(release of new products), can offer an opportunity of tacit collusive behavior of
different nature with respect to classical price coordination. ATM is one of the
possible tacit agreements which firms operating in those market can put in place.
This can be important from policy point of view, for instance in merger policy, where
the potential for tacit coordination is to be taken into account. The results of this
paper suggest to policymakers the potential importance of less known types of tacit
collusive agreement for merger clearing decisions.




  10
     The equation comes from the incentive constraint of the last firm active in the market. This
is the most stringent condition to meet, therefore it is the relevant one.




                                              13
References
 [1] Capozza and Van Order (1978), A Generalized Model of Spatial Competition,
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 [2] Dixit and Nalebuff (1991), Thinking Strategically, Norton, New York.

 [3] Dougherty and Forsythe (1988), Complete information outcomes without com-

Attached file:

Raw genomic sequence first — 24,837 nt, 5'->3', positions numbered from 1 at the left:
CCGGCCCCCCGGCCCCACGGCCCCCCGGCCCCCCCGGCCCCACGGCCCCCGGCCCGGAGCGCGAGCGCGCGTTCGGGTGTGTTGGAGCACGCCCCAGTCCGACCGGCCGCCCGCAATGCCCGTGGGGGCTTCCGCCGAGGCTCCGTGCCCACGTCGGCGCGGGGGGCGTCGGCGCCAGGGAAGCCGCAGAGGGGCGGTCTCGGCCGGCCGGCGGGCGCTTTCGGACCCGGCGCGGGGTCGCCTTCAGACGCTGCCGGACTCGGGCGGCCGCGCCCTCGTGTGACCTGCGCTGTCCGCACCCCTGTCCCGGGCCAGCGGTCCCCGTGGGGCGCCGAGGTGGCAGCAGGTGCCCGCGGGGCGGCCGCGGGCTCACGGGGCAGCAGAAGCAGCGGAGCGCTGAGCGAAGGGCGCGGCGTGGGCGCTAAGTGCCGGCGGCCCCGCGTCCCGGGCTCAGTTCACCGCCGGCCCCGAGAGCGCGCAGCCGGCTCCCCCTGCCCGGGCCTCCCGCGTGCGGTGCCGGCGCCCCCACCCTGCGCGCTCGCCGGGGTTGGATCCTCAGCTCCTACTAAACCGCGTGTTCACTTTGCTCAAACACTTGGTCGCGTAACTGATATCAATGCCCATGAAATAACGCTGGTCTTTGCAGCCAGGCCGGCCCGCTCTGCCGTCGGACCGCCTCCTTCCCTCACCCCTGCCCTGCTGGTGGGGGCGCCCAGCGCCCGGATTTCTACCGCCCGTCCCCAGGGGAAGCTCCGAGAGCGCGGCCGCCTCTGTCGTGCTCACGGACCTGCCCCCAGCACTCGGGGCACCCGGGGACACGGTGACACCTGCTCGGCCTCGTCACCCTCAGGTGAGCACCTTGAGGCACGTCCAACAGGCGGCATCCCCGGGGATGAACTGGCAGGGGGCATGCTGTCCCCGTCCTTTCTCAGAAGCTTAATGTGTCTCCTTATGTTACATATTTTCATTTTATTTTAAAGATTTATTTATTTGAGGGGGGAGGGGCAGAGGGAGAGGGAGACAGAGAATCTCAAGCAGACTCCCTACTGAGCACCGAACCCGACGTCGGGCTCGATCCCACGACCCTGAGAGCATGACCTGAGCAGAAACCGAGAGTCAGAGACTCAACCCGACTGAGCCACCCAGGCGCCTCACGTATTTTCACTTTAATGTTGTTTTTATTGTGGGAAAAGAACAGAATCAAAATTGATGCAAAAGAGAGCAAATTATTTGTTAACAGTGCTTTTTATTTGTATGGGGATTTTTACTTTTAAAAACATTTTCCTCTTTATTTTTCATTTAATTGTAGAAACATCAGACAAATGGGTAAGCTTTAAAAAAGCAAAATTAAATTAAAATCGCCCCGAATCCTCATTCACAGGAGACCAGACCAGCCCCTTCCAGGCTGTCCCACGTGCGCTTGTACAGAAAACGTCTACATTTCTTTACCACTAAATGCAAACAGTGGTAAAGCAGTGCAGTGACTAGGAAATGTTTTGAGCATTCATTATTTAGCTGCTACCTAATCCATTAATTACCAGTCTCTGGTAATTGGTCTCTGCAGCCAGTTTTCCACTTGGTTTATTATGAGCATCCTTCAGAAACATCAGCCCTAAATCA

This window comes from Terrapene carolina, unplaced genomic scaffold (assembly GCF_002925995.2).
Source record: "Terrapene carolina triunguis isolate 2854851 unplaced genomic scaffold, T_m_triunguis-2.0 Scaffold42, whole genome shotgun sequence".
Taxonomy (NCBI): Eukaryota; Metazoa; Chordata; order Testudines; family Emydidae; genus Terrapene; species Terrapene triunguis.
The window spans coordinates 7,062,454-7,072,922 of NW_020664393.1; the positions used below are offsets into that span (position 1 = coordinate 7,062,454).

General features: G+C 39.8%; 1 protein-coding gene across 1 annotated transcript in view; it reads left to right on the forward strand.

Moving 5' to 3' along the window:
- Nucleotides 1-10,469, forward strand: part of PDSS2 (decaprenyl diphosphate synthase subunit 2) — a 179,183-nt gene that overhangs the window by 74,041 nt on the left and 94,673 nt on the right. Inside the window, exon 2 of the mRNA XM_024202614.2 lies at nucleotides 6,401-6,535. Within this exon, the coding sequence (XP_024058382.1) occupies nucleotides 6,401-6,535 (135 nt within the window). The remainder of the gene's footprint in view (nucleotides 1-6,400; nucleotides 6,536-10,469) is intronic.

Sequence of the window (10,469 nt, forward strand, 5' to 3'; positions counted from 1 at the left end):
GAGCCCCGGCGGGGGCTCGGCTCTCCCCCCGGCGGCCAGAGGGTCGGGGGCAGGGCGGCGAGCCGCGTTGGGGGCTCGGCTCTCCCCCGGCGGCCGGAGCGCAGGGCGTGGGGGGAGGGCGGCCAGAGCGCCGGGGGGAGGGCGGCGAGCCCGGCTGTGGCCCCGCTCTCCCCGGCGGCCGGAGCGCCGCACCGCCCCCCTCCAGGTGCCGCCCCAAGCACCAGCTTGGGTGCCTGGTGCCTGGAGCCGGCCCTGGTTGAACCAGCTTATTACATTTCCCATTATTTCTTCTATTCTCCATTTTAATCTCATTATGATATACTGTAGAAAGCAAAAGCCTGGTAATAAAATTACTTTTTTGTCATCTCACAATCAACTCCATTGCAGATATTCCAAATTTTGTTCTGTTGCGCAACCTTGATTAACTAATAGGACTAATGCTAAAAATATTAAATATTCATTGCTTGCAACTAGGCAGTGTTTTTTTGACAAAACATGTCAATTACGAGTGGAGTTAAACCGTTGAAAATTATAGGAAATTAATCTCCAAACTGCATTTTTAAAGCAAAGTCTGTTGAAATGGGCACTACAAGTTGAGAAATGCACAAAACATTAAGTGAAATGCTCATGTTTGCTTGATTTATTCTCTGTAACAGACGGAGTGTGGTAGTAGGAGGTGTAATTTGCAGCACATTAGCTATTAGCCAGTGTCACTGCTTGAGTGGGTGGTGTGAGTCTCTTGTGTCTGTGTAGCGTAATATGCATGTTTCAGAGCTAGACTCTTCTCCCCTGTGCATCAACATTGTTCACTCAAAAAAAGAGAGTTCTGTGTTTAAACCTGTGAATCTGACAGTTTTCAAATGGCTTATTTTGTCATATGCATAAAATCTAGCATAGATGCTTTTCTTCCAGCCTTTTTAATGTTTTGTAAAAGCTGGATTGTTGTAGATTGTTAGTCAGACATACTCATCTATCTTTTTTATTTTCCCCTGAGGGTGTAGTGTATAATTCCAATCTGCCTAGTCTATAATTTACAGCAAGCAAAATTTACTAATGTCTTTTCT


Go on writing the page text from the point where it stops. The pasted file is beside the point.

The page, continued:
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 [4] EU Commission, Sony/BMG Case No COMP/M. 3333.

 [5] Green and Porter (1984), Noncooperative Collusion under Imperfect Price In-
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 [6] Herings, Peeters and Schinkel (2005), Intertemporal Market Division: A case
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 [7] Ivaldi, Jullien, Rey, Seabright and Tirole (2003), The Economics of Tacit Col-
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 [8] MacLeod, Norman and Thisse (1987), Competition, Tacit Collusion and Free
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 [9] Zillante (2003), Spaced-Out Monopolies: A Theory of Alternating Products Re-
     lease Times, Working Paper.

[10] - (2004), Intertemporal Collusion with Multiperiod Siganlling, Working Paper.